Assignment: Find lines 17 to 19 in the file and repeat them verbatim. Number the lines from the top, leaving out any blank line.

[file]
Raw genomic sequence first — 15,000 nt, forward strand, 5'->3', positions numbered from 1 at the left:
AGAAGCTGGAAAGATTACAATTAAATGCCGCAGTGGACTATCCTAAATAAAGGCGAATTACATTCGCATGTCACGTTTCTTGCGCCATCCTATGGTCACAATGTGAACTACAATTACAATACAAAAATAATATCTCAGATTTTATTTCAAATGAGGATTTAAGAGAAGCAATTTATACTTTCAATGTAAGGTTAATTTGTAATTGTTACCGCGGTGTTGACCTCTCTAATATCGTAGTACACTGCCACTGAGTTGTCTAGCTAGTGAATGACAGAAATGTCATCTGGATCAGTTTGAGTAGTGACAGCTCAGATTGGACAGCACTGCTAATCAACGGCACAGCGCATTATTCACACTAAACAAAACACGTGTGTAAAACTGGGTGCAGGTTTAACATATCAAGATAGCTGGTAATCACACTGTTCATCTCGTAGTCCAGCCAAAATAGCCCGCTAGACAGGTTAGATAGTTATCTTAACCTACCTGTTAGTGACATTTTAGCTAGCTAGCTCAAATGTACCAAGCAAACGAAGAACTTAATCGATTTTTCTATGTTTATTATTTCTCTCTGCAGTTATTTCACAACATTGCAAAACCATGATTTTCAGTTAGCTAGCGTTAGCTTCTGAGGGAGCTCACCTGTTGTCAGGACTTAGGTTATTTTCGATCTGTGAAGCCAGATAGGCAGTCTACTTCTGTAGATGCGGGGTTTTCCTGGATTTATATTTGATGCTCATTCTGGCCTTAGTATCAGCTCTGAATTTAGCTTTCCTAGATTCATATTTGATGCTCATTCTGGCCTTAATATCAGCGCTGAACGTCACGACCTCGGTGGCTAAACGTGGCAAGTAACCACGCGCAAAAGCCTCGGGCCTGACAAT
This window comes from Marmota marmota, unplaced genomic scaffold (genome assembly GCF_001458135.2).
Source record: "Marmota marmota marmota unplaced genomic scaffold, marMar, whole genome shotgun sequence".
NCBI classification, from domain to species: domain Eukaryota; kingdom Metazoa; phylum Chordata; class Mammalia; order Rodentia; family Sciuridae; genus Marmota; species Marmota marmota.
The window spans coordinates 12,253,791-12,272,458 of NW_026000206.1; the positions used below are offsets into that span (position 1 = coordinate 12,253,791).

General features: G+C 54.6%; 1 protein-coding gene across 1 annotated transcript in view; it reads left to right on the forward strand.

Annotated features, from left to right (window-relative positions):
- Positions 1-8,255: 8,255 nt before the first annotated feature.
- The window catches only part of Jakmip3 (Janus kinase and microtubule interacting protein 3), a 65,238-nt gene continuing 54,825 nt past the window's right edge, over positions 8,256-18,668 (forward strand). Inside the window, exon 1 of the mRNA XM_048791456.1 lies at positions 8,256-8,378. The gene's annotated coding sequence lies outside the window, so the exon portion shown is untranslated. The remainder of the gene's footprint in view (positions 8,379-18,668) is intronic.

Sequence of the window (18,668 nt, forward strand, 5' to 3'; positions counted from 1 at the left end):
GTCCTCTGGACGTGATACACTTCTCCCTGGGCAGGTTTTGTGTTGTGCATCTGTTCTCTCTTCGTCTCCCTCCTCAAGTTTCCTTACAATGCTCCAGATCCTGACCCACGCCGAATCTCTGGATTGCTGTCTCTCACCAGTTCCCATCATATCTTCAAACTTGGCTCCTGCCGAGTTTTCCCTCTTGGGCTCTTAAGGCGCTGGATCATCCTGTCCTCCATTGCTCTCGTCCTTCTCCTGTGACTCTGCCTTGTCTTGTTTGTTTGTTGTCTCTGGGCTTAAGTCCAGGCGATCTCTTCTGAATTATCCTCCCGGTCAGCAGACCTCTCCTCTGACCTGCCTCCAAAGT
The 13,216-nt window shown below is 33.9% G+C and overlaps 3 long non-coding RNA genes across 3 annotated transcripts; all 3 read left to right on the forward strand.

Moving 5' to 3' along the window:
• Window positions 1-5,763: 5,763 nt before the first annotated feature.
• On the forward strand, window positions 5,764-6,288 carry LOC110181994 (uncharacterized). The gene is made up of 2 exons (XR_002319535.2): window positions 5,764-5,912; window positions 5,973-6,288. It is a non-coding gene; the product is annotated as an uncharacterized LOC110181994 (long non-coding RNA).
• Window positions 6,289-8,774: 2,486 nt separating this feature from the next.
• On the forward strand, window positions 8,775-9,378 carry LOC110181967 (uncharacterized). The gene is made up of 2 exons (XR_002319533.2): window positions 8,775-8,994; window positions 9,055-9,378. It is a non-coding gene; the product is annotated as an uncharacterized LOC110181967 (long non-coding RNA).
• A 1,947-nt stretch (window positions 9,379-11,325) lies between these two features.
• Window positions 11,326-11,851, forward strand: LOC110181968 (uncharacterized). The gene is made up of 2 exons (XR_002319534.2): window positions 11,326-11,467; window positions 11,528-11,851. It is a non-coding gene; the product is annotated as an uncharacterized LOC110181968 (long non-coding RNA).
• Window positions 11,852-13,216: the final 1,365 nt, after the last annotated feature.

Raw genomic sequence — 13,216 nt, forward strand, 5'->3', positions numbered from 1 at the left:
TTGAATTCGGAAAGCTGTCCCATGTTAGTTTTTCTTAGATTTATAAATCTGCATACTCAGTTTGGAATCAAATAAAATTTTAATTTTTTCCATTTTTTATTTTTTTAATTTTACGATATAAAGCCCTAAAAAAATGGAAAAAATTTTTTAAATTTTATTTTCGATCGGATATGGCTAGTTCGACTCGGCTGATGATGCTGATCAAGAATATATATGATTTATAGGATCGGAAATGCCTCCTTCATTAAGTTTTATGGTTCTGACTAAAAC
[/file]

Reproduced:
• Window positions 6,289-8,774: 2,486 nt separating this feature from the next.
• On the forward strand, window positions 8,775-9,378 carry LOC110181967 (uncharacterized). The gene is made up of 2 exons (XR_002319533.2): window positions 8,775-8,994; window positions 9,055-9,378. It is a non-coding gene; the product is annotated as an uncharacterized LOC110181967 (long non-coding RNA).
• A 1,947-nt stretch (window positions 9,379-11,325) lies between these two features.